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UPDATED: 2011-12 Writing Competitions, and why new writers should enter

Updated on June 28, 2011

A New Writer Helping Other New Writers

2011-12 Writing Competitions- Why New Writers Should Join Writing Contests

This article has been updated for 2011-12

It's difficult to be a new writer. We need to find agents to represent us, publishers to publish us, readers to read our work. Unfortunately, aside from our completed manuscript and plain gumption, we don't have much to show the people we need to impress. We need every little thing that can show agents and editors that we're serious about our writing, committed to investing time, energy, and even money into it, and that other disinterested people have shown they like our work.

And that's why this article is all about entering writing contests, where to find these competitions, and what the ideal competition would be like.

Here are the Top Four reasons why new writers should join competitions:

Reason #4 Entering writing competitions gives newbie writers like me a concrete goal to aim for. Many of us find we're writing only when we feel like it, or only when our kids will leave us in peace, or when work is not unduly stressful. To stay on track on that 100,000-word novel you're writing, it helps to have a deadline and specific targets. Just look at NaNoWriMo, which every year gets writers from around the world to write 50,000 words in just a month! And in November, at that, when many of us are busy thinking about the holidays or rushing to finish work that we don't want to still be sitting on our desks in January!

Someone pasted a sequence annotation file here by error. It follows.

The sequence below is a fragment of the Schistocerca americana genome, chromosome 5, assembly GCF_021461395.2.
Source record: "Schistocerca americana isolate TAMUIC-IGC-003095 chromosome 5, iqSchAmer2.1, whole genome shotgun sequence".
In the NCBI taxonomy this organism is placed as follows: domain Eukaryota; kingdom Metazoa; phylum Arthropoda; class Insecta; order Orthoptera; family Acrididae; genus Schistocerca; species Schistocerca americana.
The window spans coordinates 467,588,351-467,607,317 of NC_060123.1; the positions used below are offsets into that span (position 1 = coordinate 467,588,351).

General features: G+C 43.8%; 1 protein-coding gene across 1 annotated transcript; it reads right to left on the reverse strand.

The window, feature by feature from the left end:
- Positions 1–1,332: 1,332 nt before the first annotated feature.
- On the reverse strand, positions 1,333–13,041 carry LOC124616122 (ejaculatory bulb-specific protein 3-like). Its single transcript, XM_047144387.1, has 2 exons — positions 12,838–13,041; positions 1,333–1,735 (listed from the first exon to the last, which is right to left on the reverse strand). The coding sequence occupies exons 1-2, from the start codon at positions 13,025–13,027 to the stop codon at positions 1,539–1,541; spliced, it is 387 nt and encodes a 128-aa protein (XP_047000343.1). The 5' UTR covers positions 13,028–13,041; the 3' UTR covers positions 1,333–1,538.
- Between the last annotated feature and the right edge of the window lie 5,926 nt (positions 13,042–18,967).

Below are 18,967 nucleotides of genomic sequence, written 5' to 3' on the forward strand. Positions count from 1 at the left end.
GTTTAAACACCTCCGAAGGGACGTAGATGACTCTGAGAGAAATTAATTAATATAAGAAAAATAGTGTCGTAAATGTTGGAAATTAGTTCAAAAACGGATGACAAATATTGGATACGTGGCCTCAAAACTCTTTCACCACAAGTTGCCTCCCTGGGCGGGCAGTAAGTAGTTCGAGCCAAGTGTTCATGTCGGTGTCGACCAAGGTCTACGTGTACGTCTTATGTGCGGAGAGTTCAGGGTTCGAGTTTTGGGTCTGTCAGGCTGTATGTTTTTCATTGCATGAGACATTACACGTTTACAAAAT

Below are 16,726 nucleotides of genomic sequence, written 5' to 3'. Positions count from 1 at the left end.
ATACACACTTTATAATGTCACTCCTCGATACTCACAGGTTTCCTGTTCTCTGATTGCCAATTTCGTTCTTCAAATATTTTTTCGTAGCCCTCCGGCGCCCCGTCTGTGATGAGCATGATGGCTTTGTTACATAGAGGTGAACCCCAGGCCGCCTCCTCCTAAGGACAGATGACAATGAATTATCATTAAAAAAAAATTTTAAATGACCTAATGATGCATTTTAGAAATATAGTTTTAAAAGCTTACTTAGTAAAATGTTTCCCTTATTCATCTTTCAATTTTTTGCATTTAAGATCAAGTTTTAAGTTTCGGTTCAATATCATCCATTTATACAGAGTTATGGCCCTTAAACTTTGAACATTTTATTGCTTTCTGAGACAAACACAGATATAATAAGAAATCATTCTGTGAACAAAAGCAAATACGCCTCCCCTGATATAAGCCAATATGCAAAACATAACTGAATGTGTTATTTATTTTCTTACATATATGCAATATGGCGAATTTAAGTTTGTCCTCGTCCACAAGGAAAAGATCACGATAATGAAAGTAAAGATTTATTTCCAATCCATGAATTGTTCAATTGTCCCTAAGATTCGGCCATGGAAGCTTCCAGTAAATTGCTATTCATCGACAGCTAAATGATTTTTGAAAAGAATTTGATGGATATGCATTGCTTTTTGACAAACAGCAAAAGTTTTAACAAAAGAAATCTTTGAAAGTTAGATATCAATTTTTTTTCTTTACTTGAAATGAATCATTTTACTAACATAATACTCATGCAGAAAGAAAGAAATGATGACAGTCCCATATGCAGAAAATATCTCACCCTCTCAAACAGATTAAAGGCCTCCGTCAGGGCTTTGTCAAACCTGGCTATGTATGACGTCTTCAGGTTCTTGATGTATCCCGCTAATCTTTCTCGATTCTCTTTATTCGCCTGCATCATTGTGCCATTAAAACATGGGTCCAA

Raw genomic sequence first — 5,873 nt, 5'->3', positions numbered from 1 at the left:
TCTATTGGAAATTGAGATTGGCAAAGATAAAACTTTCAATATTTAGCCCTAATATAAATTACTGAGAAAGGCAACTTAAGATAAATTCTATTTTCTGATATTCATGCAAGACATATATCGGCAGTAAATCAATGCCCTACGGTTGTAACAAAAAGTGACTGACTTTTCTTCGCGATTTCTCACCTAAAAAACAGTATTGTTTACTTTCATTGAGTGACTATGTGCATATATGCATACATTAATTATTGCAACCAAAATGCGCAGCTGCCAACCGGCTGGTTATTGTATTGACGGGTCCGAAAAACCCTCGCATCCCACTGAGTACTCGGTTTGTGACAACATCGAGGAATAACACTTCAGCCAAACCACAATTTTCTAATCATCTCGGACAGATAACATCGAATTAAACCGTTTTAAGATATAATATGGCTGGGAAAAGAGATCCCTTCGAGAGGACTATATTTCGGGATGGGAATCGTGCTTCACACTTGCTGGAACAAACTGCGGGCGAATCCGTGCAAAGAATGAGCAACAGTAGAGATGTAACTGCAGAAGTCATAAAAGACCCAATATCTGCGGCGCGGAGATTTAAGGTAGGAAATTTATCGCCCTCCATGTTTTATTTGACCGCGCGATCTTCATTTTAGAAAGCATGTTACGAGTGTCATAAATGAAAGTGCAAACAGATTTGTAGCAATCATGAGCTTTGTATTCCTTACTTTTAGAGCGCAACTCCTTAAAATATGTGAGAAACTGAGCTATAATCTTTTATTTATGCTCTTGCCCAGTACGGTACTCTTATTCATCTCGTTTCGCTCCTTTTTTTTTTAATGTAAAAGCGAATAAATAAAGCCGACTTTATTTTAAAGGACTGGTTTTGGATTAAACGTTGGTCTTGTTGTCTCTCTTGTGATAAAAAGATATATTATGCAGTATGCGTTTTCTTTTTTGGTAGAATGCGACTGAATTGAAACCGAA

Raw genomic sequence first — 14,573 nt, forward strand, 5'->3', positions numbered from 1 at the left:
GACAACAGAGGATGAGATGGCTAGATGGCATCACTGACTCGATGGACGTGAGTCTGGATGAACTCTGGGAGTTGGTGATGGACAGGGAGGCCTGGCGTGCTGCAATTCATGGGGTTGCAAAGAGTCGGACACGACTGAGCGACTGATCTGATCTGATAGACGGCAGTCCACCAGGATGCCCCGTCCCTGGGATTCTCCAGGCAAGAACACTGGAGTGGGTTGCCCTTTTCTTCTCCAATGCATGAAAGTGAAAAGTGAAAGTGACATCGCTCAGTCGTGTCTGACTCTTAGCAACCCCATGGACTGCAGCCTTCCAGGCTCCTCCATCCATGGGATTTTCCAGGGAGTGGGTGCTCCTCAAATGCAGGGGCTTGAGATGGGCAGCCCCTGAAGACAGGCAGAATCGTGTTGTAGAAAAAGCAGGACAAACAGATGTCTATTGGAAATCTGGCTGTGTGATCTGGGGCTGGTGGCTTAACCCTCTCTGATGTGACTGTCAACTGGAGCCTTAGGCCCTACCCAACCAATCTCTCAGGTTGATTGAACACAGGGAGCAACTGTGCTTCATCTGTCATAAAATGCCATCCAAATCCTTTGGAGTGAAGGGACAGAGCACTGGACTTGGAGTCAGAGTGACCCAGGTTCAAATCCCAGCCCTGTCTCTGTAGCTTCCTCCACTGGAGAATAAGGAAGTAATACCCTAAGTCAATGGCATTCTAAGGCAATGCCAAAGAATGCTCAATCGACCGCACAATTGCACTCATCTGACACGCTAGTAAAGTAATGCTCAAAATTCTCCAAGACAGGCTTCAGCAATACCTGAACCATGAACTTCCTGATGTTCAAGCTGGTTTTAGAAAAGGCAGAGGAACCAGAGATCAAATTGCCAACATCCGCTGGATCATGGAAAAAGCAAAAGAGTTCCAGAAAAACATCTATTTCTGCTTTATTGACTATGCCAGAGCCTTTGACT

Reason #3 It can only add to our street cred. We're unpublished, so what can we put in our query letter that might convince the agent that we're serious about our writing and that others have appreciated our work? Surely seeing that we've been appreciated by competition judges can only be a good thing.